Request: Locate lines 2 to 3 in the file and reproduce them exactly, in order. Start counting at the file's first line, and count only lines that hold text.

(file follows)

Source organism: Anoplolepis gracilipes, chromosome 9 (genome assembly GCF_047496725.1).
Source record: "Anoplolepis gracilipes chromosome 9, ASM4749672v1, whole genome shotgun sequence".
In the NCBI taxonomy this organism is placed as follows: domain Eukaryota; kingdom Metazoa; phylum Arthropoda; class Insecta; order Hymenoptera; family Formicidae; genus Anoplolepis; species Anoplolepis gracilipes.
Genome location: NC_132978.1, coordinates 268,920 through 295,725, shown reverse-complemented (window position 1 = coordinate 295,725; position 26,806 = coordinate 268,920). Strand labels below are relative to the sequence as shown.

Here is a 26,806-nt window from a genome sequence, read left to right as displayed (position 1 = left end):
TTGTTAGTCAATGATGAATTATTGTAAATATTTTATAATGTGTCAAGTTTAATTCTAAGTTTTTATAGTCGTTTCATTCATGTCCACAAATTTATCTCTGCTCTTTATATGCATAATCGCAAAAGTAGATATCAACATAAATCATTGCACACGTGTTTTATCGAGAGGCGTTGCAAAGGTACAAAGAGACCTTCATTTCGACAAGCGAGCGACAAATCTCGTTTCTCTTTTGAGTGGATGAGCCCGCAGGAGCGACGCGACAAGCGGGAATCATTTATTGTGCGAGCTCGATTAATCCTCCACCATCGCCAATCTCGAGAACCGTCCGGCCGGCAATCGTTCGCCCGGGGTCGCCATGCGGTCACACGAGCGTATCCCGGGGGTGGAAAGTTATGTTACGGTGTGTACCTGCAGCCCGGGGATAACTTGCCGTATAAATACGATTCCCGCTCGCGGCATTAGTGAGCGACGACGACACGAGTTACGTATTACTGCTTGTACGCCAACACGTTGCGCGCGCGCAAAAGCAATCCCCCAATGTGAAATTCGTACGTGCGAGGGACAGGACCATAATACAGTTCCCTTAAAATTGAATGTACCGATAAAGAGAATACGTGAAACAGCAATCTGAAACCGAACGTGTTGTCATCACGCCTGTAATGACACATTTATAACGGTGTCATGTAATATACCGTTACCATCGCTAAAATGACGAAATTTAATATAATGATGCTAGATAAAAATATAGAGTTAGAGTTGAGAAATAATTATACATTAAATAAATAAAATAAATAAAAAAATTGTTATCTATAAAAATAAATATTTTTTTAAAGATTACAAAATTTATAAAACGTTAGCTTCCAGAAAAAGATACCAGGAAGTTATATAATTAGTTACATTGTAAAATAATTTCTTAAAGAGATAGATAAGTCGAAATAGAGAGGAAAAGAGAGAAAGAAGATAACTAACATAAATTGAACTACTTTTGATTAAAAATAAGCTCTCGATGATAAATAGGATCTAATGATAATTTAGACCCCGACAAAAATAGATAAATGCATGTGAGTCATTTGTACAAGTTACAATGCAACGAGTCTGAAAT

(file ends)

Source record: "Anoplolepis gracilipes chromosome 9, ASM4749672v1, whole genome shotgun sequence".
In the NCBI taxonomy this organism is placed as follows: domain Eukaryota; kingdom Metazoa; phylum Arthropoda; class Insecta; order Hymenoptera; family Formicidae; genus Anoplolepis; species Anoplolepis gracilipes.